The Method to the Madness of Christopher Doyle's Cinematography
DP Christopher Doyle is unique, to say the least.
From his philosophy to the way he answers questions in interviews, everything that Christopher Doyle does is brutally honest and uncompromising, especially when it comes to cinematography.
In yet another fantastic breakdown, wolfcrow's Sareesh Sudhakaran explains a variety of techniques Doyle used on films like In the Mood for Love, 2046, and Lady in the Water.
Doyle is certainly an incredible artist with a style all his own, often experimenting with slow motion, motion blur, as well as rhythmic and arbitrary camera movement to tell stories in ways they've never been told before. His style is always changing and evolving, but it seems to always have a strange balance between realism and surrealism.
Despite his incredible creative fortitude, he submits to the vision and leadership of the director, like any master of the craft would.
But that's not the lesson Doyle himself would give. When I interviewed him and director Alejandro Jodorowsky last year about their latest collaboration on the film Endless Poetry, he did what I thought he'd do—give an answer I never thought he'd give. He didn't wax poetic. He didn't impart some transcendent knowledge. When I asked him what kind of advice he'd share to new cinematographers, he simply said: "The same as always, 'Just do it.' In today's world, there is no excuse not to."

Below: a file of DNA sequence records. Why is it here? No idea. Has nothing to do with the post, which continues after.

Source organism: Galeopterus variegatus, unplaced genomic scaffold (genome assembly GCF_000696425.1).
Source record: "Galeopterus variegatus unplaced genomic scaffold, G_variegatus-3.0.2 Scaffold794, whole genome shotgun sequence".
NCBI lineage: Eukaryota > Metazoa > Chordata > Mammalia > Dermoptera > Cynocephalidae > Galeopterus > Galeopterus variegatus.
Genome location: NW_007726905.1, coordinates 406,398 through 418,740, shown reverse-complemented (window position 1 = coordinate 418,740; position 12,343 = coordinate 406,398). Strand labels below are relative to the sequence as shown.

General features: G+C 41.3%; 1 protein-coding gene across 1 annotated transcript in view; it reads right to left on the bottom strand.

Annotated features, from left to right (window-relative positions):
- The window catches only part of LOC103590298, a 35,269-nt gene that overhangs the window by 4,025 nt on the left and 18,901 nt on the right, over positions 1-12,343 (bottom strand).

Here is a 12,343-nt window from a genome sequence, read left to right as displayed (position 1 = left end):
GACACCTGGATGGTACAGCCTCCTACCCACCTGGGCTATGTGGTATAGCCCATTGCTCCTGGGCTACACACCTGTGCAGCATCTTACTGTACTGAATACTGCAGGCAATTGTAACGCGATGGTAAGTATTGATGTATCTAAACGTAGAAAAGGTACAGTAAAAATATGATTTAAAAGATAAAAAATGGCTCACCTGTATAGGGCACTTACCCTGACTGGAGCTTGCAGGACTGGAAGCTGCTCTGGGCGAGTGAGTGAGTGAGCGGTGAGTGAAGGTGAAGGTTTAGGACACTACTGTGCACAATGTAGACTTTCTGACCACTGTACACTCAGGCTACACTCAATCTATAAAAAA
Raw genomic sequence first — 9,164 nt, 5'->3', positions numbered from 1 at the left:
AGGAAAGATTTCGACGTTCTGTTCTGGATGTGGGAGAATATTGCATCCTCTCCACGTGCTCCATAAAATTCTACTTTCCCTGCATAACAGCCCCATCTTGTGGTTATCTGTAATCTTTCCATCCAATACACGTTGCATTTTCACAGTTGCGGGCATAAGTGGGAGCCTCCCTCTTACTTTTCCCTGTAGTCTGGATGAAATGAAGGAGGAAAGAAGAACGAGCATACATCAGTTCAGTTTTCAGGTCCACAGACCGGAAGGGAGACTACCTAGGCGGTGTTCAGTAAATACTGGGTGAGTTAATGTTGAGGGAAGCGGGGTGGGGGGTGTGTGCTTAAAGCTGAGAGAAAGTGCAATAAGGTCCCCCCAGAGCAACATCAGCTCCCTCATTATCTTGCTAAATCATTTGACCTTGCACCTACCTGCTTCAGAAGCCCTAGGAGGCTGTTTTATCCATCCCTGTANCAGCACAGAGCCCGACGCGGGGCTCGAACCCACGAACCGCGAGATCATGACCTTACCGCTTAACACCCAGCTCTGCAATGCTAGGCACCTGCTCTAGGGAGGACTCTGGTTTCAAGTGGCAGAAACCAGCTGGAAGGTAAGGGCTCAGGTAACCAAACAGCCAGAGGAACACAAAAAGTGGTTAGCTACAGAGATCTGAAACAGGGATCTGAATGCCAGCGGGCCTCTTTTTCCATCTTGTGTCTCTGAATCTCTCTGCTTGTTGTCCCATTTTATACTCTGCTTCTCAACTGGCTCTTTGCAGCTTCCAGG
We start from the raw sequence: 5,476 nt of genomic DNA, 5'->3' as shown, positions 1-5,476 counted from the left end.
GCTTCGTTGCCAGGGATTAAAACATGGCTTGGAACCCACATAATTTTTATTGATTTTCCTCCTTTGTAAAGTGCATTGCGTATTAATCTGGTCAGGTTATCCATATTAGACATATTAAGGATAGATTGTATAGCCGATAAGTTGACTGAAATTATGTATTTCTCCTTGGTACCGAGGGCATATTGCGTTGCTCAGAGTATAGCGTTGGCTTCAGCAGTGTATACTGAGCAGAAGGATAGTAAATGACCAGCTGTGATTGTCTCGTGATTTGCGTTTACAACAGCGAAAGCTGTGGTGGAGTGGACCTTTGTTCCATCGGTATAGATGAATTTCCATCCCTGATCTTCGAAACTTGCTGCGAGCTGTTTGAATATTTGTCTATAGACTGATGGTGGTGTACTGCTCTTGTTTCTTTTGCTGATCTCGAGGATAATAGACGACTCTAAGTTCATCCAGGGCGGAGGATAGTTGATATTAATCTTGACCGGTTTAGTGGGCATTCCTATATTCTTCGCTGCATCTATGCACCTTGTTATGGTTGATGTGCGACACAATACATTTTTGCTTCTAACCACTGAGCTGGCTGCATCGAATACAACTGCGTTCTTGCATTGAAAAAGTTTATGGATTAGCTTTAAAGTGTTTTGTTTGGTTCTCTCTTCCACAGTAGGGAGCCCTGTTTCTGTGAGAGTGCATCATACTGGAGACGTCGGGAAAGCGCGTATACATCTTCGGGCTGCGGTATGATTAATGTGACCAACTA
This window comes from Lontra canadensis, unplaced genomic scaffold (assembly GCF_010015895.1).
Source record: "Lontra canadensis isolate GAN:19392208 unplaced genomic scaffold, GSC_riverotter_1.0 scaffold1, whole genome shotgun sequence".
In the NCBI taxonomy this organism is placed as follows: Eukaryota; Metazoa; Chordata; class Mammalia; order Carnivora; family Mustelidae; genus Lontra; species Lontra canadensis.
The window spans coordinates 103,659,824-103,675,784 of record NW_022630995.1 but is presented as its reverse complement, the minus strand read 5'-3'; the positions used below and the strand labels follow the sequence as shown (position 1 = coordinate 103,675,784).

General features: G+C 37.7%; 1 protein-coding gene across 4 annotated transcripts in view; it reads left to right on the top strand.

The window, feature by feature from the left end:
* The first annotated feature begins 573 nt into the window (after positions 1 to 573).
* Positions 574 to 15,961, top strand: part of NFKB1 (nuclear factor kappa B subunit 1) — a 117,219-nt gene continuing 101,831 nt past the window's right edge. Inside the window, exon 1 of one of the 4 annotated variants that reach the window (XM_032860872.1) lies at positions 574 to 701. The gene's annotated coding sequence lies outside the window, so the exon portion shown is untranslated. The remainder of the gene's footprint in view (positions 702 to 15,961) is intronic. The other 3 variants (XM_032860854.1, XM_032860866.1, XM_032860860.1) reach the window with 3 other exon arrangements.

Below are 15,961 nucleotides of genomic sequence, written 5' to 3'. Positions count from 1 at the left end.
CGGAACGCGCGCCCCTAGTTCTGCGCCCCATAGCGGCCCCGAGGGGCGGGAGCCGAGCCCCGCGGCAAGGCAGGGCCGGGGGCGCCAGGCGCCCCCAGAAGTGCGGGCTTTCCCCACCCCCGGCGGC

At first, all I thought was, "Cool, here I am interviewing one of the greatest cinematographers in the world and this is the piece of advice he's giving to me to bring back to the village?" It's like finally finding the magic beans and climbing to the top of the beanstalk, only to find that the Golden Goose lays regular eggs.
But that's the thing about Doyle. He doesn't care if it's what you want to hear; it's the truth—the truth that comes from the brutal honesty we see in his work.
Besides, he's right: normal eggs are essential. If you want to be a cinematographer, do it. There are no excuses.